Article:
Types of Medical Waste

The Medical Waste Tracking Act of 1988 defines medical waste as "any solid waste that is generated in the diagnosis, treatment, or immunization of human beings or animals, in research pertaining thereto, or in the production or testing of biologicals." Medical waste can be classified into four different categories: infectious, hazardous, radioactive, and general.

  • biohazard synbol Infectious waste
    Waste that has the possibility of causing infections to humans. It can include human or animal tissue (blood or other body parts), blood-soaked bandages, discarded surgical gloves, cultures, stocks, or swabs to inoculate cultures. Many waste streams in this category, including human or animal tissue, can also be labeled as pathological waste, which requires specific treatment methods. This type of waste is also called biowaste or biomedical waste.

  • hazard waste synbol Hazardous waste
    Waste that has the possibility to affect humans in non-infectious ways, but which meets federal guidelines for hazardous waste under the Resource Conservation and Recovery Act (RCRA). Hazardous waste includes chemicals, both medical and industrial. Some hazardous waste can also be considered infectious waste, depending on its origin and exposure to human or animal tissue prior to discard. Old drugs, including chemotherapy agents, are sometimes hazardous. Although not RCRA waste, sharps are hazardous in that they can cause injuries. Among waste managers, sharps are objects that can puncture or lacerate the skin; they include needles and syringes, discarded surgical instruments such as scalpels and lancets, culture dishes and other glassware.
  • radioactive waste synbol Radioactive waste
    Radioactive waste can be generated from nuclear medicine treatments, cancer therapies and medical equipment that uses radioactive isotopes. Pathological waste that is contaminated with radioactive material is usually treated as radioactive waste rather than infectious waste. Most hospitals generate radioactive waste as do some doctors' offices and veterinary offices if they offer brachytherapy.

  • MSW waste synbol General waste (Municipal Solid Waste)
  • About 85% of waste generated at medical facilities is no different from general household or office waste, and includes paper, plastics, liquids and other materials that do not fit into the previous three categories. Waste professionals refer to this as municipal solid waste, and it is usually disposed of in landfills.

One reason medical waste management is so challenging is that a given batch of waste can be multihazardous - posting rhreats in more than one way.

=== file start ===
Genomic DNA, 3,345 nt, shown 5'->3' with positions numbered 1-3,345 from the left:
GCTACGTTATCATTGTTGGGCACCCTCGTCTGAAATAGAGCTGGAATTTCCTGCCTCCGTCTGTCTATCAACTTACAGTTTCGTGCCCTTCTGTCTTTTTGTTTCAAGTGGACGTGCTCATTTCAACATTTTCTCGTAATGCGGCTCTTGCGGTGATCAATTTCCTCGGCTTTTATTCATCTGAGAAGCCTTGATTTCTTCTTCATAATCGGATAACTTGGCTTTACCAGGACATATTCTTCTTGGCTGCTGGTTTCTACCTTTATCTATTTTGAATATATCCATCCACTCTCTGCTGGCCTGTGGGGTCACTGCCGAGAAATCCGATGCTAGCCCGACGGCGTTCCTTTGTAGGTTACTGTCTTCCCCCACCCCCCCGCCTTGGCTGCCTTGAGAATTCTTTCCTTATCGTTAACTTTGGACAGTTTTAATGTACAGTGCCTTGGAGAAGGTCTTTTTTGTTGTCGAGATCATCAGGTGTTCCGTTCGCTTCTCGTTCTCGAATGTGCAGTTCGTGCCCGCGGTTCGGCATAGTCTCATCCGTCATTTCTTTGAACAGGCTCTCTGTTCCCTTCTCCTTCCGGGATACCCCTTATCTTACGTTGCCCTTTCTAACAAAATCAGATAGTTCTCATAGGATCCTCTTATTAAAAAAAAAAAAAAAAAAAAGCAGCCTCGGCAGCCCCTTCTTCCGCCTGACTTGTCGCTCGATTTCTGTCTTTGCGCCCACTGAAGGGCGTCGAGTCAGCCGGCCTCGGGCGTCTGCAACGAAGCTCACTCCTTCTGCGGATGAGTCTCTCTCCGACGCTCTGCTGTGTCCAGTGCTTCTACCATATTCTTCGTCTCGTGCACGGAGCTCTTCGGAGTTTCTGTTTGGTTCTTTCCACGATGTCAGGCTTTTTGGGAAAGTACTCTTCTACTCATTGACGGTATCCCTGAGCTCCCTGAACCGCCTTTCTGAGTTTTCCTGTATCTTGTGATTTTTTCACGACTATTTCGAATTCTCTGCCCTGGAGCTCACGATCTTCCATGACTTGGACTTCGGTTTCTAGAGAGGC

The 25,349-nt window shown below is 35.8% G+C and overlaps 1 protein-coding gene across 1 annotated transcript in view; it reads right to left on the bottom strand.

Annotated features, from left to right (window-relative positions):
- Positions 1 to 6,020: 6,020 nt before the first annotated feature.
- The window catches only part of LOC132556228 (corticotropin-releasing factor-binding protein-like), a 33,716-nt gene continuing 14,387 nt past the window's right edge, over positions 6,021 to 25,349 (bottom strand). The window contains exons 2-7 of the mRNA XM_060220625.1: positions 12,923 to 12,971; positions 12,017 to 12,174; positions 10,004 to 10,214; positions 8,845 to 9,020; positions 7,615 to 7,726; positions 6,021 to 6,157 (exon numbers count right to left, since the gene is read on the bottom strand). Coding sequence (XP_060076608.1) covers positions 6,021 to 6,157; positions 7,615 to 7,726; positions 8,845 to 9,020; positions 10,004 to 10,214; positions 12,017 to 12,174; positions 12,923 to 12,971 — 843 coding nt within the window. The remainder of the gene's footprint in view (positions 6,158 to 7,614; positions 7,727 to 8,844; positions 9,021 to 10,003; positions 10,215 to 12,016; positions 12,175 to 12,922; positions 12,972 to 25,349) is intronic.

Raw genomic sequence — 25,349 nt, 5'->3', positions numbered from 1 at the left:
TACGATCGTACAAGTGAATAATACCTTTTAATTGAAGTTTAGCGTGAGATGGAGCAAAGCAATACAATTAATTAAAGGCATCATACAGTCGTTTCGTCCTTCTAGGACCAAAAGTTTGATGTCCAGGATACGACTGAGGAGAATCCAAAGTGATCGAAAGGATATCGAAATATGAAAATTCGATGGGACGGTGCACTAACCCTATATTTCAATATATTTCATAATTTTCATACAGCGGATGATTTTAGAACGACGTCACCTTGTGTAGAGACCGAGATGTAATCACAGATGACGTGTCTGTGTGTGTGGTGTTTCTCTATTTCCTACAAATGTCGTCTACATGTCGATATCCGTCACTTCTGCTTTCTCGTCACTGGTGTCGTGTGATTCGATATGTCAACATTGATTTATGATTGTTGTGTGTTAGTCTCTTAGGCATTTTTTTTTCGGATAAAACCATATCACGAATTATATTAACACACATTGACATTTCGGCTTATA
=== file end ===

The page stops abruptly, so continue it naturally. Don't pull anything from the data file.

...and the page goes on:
An alternative classification scheme comes from The World Health Organization. The WHO classifies medical waste into:

  • Sharps
  • Infectious
  • Pathological
  • Radioactive
  • Pharmaceutical Waste
  • Other (including toilet waste produced at hospitals)

About household medical waste.

Pathological waste and Clinical waste

Pathological waste is included in the above categories, but is designated separately because of the potential psychological impact on observers. It consists of recognizable tissues, organs, and body parts derived from animals and humans. If you can tell the waste came from a living organism, it is pathological waste:. Material removed from the body in surgery and fluids and solids removed in autopsies is pathological waste, with the exception of teeth. More on pathological waste.

In the United Kingdom the term clinical waste is used. The UK’s Controlled Waste Regulations (1992) defines clinical waste as having some human or animal tissue, used swabs or dressings, pharmaceutical products, blood or bodily fluids, or syringes, needles or other sharps.

Regulated waste

In the US the term regulated waste is used in healthcare contexts mostly to refer to worker safety standards and procedures. OSHA promulgated rules for dealing for dealing for dealing with bodily fluids called the Bloodborne Pathogens standard. It refers to regulated waste as blood or "other potentially infectious materials" (OPIM) and items contaminated with these materials as well as pathological and microbiological wastes containing blood or OPIM. (Feminine hygiene products do not count as regulated waste, and OSHA has ruled that bandages that are not saturated to the point of releasing fluid if compressed don’t count either.)

Management of regulated waste

OSHA’s Bloodborne Pathogens Standard requires that healthcare facilities dealing with regulated waste have an Exposure Control Plan to protect workers and minimize the chances of transmission of hepatitis C, hepatitis B, and HIV. The plan should specify which employees have routine contact with blood and blood products and what to do after an exposure.

OSHA also requires that regulated waste be put in closable containers and that if there is any chance of leaks from those containers, that a second container be employed.

PDF summary of types (one page)